Garlic is an ingredient that almost anyone
who does any cooking at all, and absolutely everyone who enjoys cooking,
would not be without.
History : Garlic is known to have
been first grown in around 3200 BC. Inscriptions and models of garlic
found in the pyramids of ancient Egypt testify to the fact that garlic
was not only an important foodstuff but that it had ceremonial
significance as well. The Greeks and Romans likewise believed garlic to
have magical qualities. Warriors would eat it for strength before going
into battle, gods were appeased with gifts of garlic, and cloves of
garlic were fastened round the necks of babies to ward off evil. Hence,
vampire mythology has ancient precedents.
The Greeks and Romans also used garlic for
its therapeutic qualities. Not only was it thought to be an aphrodisiac
but also it was believed to be good for eczema, toothache and snake
bites. Although garlic found its way all over Europe - vats of butter,
strongly flavored with garlic, have been found by archaeologists working
in Ireland which date back 200-300 years - fundamentally, its popularity
today derives from our liking for Mediterranean, Indian and Asian food,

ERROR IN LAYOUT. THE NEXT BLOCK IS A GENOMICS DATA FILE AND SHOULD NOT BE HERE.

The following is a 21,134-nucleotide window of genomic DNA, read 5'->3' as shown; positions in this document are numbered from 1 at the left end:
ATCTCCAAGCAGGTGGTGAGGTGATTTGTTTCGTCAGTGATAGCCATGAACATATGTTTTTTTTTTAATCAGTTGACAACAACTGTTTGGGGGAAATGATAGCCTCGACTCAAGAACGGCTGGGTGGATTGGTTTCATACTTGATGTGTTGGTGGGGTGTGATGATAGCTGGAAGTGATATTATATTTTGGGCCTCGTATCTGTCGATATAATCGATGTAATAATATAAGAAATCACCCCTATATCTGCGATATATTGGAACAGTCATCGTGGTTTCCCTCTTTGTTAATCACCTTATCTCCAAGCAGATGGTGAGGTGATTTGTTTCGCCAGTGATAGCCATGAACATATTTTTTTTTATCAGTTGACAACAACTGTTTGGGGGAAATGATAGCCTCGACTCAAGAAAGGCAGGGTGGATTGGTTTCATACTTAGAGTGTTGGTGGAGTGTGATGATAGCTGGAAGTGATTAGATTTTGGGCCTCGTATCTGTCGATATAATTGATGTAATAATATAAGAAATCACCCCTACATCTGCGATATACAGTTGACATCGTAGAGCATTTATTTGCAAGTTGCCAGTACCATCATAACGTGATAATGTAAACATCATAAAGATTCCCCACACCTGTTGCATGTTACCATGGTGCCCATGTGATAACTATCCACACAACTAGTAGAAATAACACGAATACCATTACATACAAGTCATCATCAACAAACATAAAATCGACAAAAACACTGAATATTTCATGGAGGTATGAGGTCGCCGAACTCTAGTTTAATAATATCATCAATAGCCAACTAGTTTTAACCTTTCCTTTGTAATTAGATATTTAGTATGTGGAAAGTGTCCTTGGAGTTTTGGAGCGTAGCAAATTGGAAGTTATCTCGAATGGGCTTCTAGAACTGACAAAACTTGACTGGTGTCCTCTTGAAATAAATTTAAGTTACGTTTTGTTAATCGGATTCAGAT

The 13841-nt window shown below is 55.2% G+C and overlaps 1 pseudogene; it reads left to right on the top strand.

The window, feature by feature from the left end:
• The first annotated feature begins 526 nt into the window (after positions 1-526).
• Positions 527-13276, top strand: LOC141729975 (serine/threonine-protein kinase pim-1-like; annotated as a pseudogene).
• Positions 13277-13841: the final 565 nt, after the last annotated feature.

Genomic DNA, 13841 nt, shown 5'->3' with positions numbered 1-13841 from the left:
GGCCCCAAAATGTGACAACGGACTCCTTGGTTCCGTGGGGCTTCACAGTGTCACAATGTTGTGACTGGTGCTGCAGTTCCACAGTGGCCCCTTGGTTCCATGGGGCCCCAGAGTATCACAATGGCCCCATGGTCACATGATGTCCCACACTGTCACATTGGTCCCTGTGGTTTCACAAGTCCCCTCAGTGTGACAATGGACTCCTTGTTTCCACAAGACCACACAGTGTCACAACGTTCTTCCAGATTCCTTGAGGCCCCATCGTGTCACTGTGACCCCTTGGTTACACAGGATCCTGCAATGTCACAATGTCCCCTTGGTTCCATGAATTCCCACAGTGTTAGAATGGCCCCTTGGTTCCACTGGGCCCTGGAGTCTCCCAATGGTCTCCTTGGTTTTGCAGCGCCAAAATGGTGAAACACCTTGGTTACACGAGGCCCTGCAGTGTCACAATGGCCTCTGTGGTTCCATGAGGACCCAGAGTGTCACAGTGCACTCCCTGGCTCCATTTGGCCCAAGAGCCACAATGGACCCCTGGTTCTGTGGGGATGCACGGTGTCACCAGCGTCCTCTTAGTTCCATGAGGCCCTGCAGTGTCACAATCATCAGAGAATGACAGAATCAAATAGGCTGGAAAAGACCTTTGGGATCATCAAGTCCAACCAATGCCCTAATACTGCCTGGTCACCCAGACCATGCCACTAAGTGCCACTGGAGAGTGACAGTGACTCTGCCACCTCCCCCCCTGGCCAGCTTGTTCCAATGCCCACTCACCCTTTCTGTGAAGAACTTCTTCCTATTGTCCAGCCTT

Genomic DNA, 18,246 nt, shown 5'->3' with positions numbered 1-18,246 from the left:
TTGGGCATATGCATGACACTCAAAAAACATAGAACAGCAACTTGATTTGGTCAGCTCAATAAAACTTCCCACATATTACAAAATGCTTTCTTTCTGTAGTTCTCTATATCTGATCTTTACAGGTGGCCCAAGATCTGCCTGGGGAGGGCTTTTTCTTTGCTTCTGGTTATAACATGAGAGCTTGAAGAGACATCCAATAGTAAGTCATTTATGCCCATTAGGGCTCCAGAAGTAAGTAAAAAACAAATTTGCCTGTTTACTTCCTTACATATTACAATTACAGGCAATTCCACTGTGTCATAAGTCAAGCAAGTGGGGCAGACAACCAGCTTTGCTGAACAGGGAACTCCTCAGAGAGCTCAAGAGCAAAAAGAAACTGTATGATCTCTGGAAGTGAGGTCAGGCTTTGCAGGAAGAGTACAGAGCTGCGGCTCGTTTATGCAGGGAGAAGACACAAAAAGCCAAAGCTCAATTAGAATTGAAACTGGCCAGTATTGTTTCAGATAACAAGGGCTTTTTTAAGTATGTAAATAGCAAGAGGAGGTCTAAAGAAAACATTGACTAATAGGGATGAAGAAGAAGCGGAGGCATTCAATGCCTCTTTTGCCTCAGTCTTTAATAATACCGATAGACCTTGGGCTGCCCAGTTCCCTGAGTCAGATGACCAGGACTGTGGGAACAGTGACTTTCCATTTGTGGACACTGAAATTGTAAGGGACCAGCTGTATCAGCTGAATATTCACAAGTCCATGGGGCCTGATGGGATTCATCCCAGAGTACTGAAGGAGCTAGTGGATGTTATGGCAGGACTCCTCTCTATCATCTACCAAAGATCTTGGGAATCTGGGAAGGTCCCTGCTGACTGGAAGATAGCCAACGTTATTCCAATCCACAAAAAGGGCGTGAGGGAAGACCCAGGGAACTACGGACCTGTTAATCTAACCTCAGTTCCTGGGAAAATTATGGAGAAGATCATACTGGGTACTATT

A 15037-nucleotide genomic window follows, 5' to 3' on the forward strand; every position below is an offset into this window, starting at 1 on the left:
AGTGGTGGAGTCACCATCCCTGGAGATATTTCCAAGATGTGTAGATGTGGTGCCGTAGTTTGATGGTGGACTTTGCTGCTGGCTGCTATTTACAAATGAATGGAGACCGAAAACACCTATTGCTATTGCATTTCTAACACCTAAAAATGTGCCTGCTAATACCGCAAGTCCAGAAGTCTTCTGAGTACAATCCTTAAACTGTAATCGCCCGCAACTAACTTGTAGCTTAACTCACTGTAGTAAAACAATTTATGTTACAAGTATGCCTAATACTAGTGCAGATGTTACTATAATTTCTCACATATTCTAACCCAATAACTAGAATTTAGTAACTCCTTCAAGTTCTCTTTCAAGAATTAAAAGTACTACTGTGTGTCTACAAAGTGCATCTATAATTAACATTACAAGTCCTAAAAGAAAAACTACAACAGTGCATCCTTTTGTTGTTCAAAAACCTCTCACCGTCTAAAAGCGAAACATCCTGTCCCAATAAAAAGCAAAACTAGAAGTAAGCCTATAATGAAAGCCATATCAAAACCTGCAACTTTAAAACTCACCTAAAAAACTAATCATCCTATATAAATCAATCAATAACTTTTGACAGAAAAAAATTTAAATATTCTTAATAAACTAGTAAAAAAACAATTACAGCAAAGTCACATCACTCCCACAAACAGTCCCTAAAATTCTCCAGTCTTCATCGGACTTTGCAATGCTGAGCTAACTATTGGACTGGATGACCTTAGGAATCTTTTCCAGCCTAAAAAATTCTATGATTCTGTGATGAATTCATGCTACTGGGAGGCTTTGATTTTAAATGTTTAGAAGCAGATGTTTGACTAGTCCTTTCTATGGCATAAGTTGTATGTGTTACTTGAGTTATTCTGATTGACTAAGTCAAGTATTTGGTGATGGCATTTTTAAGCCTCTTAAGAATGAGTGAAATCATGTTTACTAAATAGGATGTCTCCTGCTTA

in which garlic plays a very important part.
Nutrition : As is often the case,
what was once dismissed as an old wives' tale is, after thorough
scientific inquiry, found to be true. Garlic is a case in point; most
authorities accept that it has many therapeutic properties. The most
significant of these is that it lowers blood cholesterol, thus helping
prevent heart disease. Also, raw garlic contains a powerful antibiotic
and there is evidence that it has a beneficial effect against cancer and
strokes, and increases the absorption of vitamins. Many garlic
enthusiasts take their garlic in tablet form, but true devotees prefer
to take it as it comes.
Varieties : There are numerous
varieties of garlic, from the large "elephant" garlic, to small tight
bulbs. Their papery skin can be white, pink or purple. Color makes no
difference to taste but the particular attraction of the large purple
bulb is that they make a beautiful display in the kitchen. As a general
rule, the smaller the garlic bulb, the stronger it is likely to be.
However, most garlic sold in shops is not classified in either shape or
form (unless it is elephant garlic) and in practice your will simply
pick up whatever you need, either loose, in bunches or on strings.
Garlic grown in a hot climate is likely to be the most pungent, and
fresh new season's garlic has a subtle, mild flavor that is particularly
good if it is to be used raw, for example, in salads and for dressings.